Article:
On Wednesday, the Guatemalan Constitutional Court published a resolution and held a press conference calling for more evidence to be presented as part of the legal process that has temporarily suspended two of Tahoe Resources’ mine licences since July.
Three Guatemalan government ministries and researchers at two Guatemalan universities have been given between 48 hours and 15 working days to present the information requested. This includes research centres at the San Carlos University and the Universidad del Valle, as well as the Ministry of Culture and Sport, that were ordered to each complete an anthropological study regarding the presence of Indigenous people in the municipality of San Rafael Las Flores.
In reaction to the announcement, Kelvin Jiménez attorney for the Xinka Parliament, an intervenor in the suit said, “It is not up to the Constitutional Court to decide if we, the Xinka people, exist or not. This is not a disputed fact. According to jurisprudence set by the Inter-American Court, no court has the right to place in doubt the self-identification of a people. According to the same jurisprudence, as Indigenous people, we have the right to free, prior and informed consent over large projects - like the Escobal mine - that impact our lives and territory.”
“We believe the Court already has sufficient information to make a decision, specifically a survey that the Catholic Diocese that serves the region of Santa Rosa undertook to better know and serve the needs of their congregation. This survey was done independent of this lawsuit and confirmed that six thousand Xinka people live in San Rafael Las Flores, not to mention the thousands of Xinka in nearby municipalities that are also affected by the mine,” Jiménez continued.
“Nonetheless, we trust that the Constitutional Court will continue to carry out its work with transparency and in accordance with the law, and hope that the additional information will confirm what we already know to be true. We exist and we have the right to free, prior and informed consent.”
To date, there have been eight municipal level consultation processes held in the affected area of the Escobal project, in the departments of Santa Rosa and Jalapa, in which tens of thousands of people, including Xinka, have voted against any mining activity there. Two municipalities have refused to receive any royalties from the mining company since operations began in 2013, with three others following suit since 2015.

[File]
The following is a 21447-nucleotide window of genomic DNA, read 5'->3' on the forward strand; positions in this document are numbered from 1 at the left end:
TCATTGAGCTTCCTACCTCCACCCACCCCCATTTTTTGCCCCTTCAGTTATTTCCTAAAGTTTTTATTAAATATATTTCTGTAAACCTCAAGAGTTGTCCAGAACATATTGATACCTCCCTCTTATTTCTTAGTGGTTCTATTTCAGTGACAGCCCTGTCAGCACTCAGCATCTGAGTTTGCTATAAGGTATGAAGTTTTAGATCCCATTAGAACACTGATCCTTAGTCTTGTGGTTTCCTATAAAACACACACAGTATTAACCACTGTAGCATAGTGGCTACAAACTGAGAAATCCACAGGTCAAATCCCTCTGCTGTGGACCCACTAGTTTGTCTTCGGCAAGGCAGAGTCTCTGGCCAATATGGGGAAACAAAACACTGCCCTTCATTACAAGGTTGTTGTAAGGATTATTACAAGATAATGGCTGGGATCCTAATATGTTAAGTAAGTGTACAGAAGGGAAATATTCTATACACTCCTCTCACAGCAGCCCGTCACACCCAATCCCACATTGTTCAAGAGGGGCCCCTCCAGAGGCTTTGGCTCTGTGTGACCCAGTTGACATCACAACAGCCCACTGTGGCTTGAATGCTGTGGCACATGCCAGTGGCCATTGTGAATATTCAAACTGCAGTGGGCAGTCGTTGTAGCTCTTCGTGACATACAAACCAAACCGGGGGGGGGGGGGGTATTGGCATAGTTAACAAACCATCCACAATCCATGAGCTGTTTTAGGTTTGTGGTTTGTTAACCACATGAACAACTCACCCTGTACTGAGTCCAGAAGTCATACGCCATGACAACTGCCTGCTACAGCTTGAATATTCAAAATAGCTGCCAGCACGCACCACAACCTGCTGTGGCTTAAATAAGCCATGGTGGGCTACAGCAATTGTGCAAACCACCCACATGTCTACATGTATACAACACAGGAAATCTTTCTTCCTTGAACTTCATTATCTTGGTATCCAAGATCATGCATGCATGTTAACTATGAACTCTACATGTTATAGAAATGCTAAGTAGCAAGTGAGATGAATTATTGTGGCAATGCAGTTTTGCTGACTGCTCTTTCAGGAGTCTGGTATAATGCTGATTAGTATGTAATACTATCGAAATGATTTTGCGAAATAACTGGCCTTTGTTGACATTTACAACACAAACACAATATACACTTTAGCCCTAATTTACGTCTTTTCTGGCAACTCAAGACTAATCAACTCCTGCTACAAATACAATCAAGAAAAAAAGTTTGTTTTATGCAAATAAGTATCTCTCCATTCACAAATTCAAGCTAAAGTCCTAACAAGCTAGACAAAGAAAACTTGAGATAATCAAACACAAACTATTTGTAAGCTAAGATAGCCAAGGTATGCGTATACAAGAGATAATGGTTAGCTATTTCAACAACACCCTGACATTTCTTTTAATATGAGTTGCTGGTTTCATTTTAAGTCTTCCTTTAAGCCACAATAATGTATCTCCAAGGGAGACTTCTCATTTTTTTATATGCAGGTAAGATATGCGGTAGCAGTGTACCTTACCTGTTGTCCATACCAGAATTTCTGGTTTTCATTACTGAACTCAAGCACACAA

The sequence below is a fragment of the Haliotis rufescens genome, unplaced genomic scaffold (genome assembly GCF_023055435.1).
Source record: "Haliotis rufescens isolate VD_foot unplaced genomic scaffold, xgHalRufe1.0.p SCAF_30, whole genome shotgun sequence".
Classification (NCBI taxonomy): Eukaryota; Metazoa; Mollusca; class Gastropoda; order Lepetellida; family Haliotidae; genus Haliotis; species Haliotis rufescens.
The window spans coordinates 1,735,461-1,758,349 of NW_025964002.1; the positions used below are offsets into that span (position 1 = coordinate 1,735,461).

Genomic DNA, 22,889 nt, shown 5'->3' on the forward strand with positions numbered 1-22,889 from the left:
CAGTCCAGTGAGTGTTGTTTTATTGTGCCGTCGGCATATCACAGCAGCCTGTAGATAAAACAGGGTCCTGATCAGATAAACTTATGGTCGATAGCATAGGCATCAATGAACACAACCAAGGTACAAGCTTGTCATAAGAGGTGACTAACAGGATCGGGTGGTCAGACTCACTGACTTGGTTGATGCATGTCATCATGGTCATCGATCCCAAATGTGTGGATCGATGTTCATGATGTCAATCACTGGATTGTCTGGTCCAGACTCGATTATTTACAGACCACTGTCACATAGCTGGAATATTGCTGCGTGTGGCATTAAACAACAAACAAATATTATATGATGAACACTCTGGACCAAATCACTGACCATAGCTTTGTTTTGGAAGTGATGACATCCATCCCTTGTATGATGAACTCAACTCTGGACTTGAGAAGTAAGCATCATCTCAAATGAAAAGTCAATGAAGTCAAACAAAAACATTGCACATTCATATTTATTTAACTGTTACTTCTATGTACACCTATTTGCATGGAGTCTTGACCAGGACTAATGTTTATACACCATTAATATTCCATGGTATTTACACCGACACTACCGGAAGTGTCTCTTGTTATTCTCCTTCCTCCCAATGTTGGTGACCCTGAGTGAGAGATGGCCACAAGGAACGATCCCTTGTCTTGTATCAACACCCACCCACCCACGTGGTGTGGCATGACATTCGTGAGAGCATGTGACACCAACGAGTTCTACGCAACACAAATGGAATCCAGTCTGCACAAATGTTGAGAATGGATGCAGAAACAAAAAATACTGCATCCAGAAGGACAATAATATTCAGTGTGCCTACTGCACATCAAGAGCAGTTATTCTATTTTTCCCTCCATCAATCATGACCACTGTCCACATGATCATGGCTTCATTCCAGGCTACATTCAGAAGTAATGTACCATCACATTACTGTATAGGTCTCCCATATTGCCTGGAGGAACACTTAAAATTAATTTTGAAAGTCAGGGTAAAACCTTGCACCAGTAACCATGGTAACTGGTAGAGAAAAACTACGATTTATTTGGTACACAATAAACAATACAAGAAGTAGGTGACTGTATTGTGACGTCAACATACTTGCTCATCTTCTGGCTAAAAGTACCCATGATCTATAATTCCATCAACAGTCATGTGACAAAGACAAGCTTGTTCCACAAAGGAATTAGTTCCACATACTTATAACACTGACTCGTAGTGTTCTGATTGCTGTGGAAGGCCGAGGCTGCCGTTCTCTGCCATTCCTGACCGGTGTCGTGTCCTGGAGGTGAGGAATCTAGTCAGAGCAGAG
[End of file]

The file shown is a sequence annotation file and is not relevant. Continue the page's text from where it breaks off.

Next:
In addition to anthropological studies, the Constitutional Court ordered the Ministry of Energy and Mines and the Ministry of the Environment to immediately report on the approval processes for Tahoe Resources’ mine licenses and environmental permissions.
Notably, the Ministry of Energy and Mines (MEM) approved the exploitation license for Tahoe’s Escobal mine on April 3, 2013, immediately after dismissing without consideration more than 200 individual complaints submitted by local residents based on environmental and health concerns, including one from Kelvin Jiménez. Jiménez appealed his complaint’s dismissal, and in July 2013, a Guatemalan Appeals Court found that the Ministry of Energy and Mines did not follow due process. The court ordered MEM to hold an administrative hearing to address the substance of Jiménez’s complaint. Lawyers for affected communities argued at the time that the appeals court decision put Tahoe's licence in limbo.
That same month, MEM appealed the decision to the Constitutional Court, which upheld the lower court decision and again ordered MEM to carry out an administrative hearing. In June 2016, MEM began the hearing process before suspending it indefinitely. To date, the complaint remains unresolved, as does the larger issue of community right to due process concerning these complaints under the terms of the 1997 Mining Law.
Shareholders have recently raised concern about uncertainty over company permits and lack of social license in class action lawsuits filed against the company after its shares fell more than 30% in July when its mine licences were first suspended by the Guatemalan Supreme Court of Justice.
- Ellen Moore, Earthworks, emoore(at)earthworksaction.org, 608-207-8690
- Jen Moore, MiningWatch Canada, jen(at)miningwatch.ca, 613-569-3439
In its resolution, the Constitutional Court has called for:
- Specific institutes at the San Carlos University and the Universidad del Valle, as well as the Ministry of Culture and Sport, to each complete an anthropological study regarding the presence of Indigenous people in the municipality of San Rafael Las Flores within 15 days.
- Specific institutes at these same two universities to submit an opinion to the court concerning Tahoe Resources’ Environmental Impact Assessments and studies carried out by the Ministry of Energy and Mines (MEM), the Ministry of Environment (MARN) and the Ministry of Public Health and Social Assistance related to the Escobal project, all with regard to mitigation measures to avoid water contamination and related issues within 15 working days.
- The Ministry of Environment to present its monitoring reports related to preventing water contamination at the Escobal mine within 5 working days.
- The Ministry of Energy and Mines to report within 48 hours about how it approved exploration and exploitation licences for the Juan Bosco and Escobal concessions respectively.
- The Office of Sustainable Development within the Ministry of Energy and Mines to report all actions taken in relation to the Juan Bosco exploration and Escobal exploitation concessions.
- The Ministry of Environment to send the Environmental Evaluation Instrument it approved for the Juan Bosco licence and a copy of the resolution approving the Instrument.